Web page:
Review: How to Train Your Dragon: The Hidden World

Image retrieved from IMDb

The How to Train Your Dragon series has been one of the most consistently good franchises out there over the past decade. It’s a coming of age story told over the course of three movies. We see Hiccup go from being the laughing stock of Berk to the people around him to him becoming the leader of those very people, and a respected leader at that.

It’s a beautiful growth which mirrors that of Hiccup’s dragon, Toothless. They each begin the first movie as outsiders amongst their groups. But as they get closer to each other, they begin to realize their full potential. The second movie shows all they can accomplish together, now that they have grown into this co-dependent relationship. Finally, The Hidden World introduces these two beloved characters to a potential life without each other.

This film perfectly caps off an amazing trilogy. It gives a satisfying ending to all of these characters – not just Hiccup and Toothless – who we have come to know and love. And it does it while still being entertaining and emotional the whole way through.

Perhaps the funniest of the three, this movie earns each one of its laughs. They all come from a place of the writers understanding their characters and how they would act in a given situation. This gives the whole movie a lighthearted tone before it rips the dragon out from under you with an emotional ending.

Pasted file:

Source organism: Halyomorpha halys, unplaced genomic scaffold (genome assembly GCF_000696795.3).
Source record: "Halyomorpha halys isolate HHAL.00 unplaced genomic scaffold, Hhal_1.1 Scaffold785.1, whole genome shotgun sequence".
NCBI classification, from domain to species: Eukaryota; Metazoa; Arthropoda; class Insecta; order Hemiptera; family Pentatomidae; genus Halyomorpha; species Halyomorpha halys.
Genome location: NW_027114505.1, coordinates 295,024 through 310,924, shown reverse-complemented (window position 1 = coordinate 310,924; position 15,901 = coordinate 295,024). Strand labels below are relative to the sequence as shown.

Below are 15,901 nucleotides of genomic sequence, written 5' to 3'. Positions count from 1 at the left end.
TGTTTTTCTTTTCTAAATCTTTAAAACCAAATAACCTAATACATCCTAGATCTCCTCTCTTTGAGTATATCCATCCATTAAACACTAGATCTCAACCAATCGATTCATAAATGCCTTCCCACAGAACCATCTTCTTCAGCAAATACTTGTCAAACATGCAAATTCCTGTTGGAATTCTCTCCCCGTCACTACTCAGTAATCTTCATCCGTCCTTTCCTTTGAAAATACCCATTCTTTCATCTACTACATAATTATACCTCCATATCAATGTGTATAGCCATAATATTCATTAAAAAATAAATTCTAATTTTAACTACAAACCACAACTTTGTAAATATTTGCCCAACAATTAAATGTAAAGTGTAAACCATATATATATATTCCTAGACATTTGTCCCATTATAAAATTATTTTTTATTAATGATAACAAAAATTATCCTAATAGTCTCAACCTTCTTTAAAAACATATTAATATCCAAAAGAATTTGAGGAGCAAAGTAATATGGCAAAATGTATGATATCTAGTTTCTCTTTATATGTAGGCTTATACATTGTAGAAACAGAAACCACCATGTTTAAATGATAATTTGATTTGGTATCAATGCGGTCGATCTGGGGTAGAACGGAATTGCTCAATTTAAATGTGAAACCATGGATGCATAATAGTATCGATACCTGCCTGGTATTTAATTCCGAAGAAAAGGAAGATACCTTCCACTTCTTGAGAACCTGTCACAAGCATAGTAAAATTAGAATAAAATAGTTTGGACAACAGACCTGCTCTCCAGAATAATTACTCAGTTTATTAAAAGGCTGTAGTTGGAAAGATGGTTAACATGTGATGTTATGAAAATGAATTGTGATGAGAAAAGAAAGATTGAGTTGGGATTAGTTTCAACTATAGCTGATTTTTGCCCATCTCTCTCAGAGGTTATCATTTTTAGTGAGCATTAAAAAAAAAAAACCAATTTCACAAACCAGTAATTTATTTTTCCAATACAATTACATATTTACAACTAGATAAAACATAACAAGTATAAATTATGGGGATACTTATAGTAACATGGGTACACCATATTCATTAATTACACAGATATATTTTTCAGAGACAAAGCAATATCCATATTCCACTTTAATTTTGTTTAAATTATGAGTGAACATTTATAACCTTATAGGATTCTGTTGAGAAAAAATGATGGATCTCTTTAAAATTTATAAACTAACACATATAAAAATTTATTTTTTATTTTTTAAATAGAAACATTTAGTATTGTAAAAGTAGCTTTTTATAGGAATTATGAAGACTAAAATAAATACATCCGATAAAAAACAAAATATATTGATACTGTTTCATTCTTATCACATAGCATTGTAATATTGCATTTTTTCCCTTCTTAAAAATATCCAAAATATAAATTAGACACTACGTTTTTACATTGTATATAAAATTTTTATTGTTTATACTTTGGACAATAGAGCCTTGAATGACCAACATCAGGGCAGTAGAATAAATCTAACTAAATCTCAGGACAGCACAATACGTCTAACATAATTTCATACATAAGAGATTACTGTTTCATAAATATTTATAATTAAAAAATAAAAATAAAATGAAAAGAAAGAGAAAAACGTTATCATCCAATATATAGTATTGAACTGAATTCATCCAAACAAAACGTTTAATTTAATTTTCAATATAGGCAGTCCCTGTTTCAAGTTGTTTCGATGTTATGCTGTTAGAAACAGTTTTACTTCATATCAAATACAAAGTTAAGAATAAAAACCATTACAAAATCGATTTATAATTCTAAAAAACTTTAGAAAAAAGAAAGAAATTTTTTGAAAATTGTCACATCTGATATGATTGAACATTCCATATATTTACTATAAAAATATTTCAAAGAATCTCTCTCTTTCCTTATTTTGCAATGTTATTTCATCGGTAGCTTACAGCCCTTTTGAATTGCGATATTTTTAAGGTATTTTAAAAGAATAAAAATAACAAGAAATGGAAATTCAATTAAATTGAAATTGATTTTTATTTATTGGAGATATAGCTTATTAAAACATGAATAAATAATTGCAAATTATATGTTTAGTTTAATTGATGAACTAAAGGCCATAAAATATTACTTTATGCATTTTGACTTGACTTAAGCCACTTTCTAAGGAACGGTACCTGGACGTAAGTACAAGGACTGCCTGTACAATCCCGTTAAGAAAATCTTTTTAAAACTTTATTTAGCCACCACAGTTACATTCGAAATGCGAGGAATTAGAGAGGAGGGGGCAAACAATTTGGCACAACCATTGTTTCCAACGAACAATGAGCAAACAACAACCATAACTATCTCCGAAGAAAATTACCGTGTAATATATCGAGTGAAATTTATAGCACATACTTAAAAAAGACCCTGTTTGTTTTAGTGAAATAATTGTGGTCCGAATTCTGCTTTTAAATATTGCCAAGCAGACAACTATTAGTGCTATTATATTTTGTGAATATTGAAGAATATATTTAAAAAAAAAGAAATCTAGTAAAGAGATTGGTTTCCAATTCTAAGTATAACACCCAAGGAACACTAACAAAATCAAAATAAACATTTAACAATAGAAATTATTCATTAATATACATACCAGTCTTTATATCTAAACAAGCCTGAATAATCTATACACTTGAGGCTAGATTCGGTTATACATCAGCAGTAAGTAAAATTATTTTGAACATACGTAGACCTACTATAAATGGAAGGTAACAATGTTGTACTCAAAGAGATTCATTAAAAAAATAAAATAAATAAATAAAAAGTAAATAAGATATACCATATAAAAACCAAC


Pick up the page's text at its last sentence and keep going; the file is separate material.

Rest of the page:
While it is fun and lighthearted, though, it lacks the thrills and highs that we have come to expect from this franchise. It’s a more contained story, even though the fate of these people and dragons are being decided. The characters spend so much time looking for the Hidden World, but once it is actually found, not a lot of time is actually spent exploring said world. You would expect a little more from something like that, especially with it being the titular element.

But the positives in this movie far outweigh any negatives. There are emotional through lines that are satisfyingly tied up at the end. The visual aesthetic of the series continues to be beautiful and the world building is incredible. In addition, the score by John Powell may be the best of the series, and that is saying a lot. He mixes in the memorable themes with new elements that blend in seamlessly.

All of this comes together to create something beautiful. As a massive fan of the franchise, I could not have asked for a better concluding chapter.

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